Alberta Cancer Foundation

Remembering Tegan

Photo of Tegan Carmichael and Mike Proudfoot.

In 2010, Alison Tegan Carmichael (known to family and friends as Tegan) began struggling with “intrusive thoughts.” Negative feelings or images would pop into her mind and overwhelm her, sometimes to the point of exhaustion. The staff at a hospital in Vancouver, where she was living with her husband at the time, initially misdiagnosed her symptoms as a psychotic episode, but Carmichael sensed that something else was wrong. That summer, she returned to her hometown of Edmonton and, unbeknownst to her family and friends, went to the University of Alberta Hospital, where she insisted they take an MRI of her brain. On June 9, 2010, Carmichael was diagnosed with an oligodendroglioma brain tumour in her left temporal lobe. She was 23. Following her diagnosis, Carmichael underwent seven brain surgeries, two spinal surgeries, two rounds of radiation and multiple rounds of chemotherapy. During treatment, she worked full-time, ran her first marathon and was heavily involved in the Enbridge Ride to Conquer Cancer, presented by Evraz, benefitting the Alberta Cancer Foundation, including serving as a team captain for seven years (most recently for the Accenture Brainiacs team.) Carmichael passed away on February 19, 2019, at the age of 32 with her family around her. This August, Carmichael’s husband, Mike Proudfoot, will be cycling in the 2019 Ride to honour her legacy. Here, Proudfoot shares his wife’s story and reflects on her inspiring life.

as told to Stephanie Joe

Tegan was always a very hard worker; she was very disciplined. She’s someone who never missed a workout and was in the gym every day. She ran most days and she was quite the athlete. I think that basically multiplied after she got her diagnosis.

“She organized her life around, ‘What can I do to beat this thing?’ She was very determined to do so. I think, as happens with most people when they are faced with such a diagnosis, that they face their own mortality. Although she was very structured with her exercise regime and things like that, she also became much more spontaneous. For example, on her 25th birthday, she went skydiving, and for her 30th birthday, [I] bought her flying lessons.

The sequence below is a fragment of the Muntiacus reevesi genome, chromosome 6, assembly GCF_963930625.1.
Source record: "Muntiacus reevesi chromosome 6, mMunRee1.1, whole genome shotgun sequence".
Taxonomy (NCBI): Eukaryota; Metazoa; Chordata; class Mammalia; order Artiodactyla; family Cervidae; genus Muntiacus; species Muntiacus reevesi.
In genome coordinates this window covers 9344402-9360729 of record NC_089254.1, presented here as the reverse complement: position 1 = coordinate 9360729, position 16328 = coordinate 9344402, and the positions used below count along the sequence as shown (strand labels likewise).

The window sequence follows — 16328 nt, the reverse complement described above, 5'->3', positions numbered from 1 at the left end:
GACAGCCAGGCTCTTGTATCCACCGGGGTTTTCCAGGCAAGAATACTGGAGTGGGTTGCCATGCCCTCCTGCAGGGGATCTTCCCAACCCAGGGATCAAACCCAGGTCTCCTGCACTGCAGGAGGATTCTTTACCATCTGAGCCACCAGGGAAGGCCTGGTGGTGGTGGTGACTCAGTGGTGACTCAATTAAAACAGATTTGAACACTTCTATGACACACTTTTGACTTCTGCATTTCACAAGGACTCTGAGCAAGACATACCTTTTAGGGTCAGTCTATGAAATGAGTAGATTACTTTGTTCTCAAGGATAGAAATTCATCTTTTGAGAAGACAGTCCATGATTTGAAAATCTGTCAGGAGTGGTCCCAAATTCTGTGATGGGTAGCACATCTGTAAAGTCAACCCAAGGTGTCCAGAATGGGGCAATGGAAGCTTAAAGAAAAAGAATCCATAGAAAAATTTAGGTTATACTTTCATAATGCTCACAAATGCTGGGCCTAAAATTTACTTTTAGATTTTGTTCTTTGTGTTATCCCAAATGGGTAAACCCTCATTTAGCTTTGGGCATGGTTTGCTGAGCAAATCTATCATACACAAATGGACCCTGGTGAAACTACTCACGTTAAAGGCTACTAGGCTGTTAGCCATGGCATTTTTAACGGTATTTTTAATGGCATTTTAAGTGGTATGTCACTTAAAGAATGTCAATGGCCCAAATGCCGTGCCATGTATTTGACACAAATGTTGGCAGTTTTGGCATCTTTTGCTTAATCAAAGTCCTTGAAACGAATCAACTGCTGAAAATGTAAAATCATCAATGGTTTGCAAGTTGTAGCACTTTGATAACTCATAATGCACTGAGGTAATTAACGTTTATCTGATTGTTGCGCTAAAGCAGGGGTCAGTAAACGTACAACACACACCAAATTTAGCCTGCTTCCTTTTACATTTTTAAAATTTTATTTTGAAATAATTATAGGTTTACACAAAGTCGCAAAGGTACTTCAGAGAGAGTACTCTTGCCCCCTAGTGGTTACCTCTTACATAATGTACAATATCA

“I think when you get diagnosed with cancer, it’s such a complex disease and right away the odds are stacked somewhat against you. With something like the Ride [to Conquer Cancer], I think it’s a way for patients to gain control and having that agency provides an immense benefit to their state of mind. With Tegan that was pretty evident. Looking at it and saying, ‘There’s a lot of things I can’t control here, [but the Ride] is something I can control, and as a result I’m going to invest my efforts in that cause.’

“That’s the biggest benefit I think she gained from the Ride. You build your team and you’re all fundraising and you’re all working towards the same goal. You build lasting friendships. It also allowed her to share her story.

“Since she has passed, I have received a ton of calls from people I’ve never met, [telling me] that Tegan continues to inspire them with how she responded to her illness and how she continued to fight in spite of everything is amazing. I think she gained a lot of pride for being able to share her story and inspire others with it as well.

“This year, I am participating [in the Ride], and while I’m in Alberta or [elsewhere in] Canada, I don’t envision a situation where I wouldn’t participate. To me it’s a very worthwhile cause and it’s also a good way to honour Tegan’s legacy.”

In her own words, this is what Tegan thought of the Ride to Conquer Cancer: “Since my original diagnosis, I’ve taken part in the Ride to Conquer Cancer [six] times, raising over $60,000 for the cause. In this time I’ve seen stats change. I’ve seen my life expectancy shift. This is 100 [per cent] because of the research made possible via fundraisers such as this Ride. These [funds] are making a difference and I’m seeing it first-hand. Trust me. Please, make a [donation]. I’m fighting against all odds and your donation is truly working to extend my life.”

Learn more about the Tegan Carmichael Legacy Fund, in support of the Alberta Cancer Foundation, at